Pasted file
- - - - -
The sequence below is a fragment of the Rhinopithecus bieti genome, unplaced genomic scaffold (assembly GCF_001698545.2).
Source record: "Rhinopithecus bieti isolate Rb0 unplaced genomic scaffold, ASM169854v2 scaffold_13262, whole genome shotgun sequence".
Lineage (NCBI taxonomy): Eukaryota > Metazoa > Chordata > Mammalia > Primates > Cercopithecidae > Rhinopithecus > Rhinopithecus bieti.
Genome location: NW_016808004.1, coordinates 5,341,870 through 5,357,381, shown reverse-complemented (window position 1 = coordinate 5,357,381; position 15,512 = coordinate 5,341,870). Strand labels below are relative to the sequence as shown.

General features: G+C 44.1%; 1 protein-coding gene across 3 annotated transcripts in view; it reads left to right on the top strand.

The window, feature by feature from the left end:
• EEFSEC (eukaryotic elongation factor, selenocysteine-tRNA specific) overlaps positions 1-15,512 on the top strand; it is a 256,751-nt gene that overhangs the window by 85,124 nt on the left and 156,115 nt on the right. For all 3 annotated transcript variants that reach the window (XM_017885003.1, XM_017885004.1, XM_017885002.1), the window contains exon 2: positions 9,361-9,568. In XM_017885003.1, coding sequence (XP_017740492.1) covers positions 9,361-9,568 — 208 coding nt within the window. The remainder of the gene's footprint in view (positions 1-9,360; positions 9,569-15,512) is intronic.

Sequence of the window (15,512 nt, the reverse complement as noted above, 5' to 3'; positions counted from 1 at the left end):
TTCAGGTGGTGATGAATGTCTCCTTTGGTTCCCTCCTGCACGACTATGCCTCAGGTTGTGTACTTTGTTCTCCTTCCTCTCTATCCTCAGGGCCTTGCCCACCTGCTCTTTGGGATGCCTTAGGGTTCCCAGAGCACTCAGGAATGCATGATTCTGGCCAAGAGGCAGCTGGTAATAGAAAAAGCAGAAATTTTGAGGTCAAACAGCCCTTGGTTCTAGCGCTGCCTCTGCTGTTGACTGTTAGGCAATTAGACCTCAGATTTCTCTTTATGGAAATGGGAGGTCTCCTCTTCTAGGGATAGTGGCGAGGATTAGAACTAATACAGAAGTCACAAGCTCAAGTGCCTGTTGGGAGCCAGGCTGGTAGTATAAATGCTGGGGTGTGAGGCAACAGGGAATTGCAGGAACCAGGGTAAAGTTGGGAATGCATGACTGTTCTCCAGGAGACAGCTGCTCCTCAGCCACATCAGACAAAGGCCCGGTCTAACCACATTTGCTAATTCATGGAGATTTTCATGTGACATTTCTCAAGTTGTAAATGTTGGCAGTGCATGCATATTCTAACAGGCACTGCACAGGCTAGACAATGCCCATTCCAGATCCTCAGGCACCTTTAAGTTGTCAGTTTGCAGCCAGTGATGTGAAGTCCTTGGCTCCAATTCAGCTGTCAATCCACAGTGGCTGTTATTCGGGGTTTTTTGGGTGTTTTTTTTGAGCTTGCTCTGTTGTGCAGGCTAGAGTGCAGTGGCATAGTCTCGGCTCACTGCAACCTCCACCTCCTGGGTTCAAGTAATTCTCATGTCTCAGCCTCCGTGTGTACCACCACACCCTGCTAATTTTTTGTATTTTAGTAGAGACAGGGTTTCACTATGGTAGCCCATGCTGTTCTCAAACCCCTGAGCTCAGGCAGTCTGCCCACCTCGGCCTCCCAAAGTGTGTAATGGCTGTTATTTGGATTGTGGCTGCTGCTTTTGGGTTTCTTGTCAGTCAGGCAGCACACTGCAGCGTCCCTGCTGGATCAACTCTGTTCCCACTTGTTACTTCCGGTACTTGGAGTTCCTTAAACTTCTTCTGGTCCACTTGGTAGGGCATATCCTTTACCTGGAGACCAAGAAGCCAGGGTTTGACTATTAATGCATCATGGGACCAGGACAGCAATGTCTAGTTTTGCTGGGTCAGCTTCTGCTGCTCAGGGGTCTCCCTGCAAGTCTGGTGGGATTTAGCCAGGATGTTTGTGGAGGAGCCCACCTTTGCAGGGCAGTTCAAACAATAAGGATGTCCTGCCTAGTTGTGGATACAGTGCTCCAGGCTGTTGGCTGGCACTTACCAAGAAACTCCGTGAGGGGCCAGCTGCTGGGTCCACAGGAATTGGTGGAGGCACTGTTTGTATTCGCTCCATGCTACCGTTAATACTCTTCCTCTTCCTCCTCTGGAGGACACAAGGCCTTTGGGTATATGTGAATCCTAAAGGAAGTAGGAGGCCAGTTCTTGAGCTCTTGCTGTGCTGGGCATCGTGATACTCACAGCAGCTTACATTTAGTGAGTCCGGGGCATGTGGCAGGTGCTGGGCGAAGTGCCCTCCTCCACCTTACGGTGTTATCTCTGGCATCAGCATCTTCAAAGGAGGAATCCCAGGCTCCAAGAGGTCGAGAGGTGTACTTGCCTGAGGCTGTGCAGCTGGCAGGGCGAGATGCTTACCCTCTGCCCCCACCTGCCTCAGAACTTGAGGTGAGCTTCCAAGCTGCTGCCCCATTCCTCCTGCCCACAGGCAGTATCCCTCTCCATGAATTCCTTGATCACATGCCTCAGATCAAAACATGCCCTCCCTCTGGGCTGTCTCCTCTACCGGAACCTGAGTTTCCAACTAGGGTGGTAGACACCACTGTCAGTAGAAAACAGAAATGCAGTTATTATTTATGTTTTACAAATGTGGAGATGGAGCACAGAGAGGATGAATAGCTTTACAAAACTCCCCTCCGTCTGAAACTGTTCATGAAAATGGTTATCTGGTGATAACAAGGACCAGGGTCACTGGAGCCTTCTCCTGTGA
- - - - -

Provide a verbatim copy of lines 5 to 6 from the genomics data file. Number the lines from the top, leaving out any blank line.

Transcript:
General features: G+C 44.1%; 1 protein-coding gene across 3 annotated transcripts in view; it reads left to right on the top strand.

The window, feature by feature from the left end: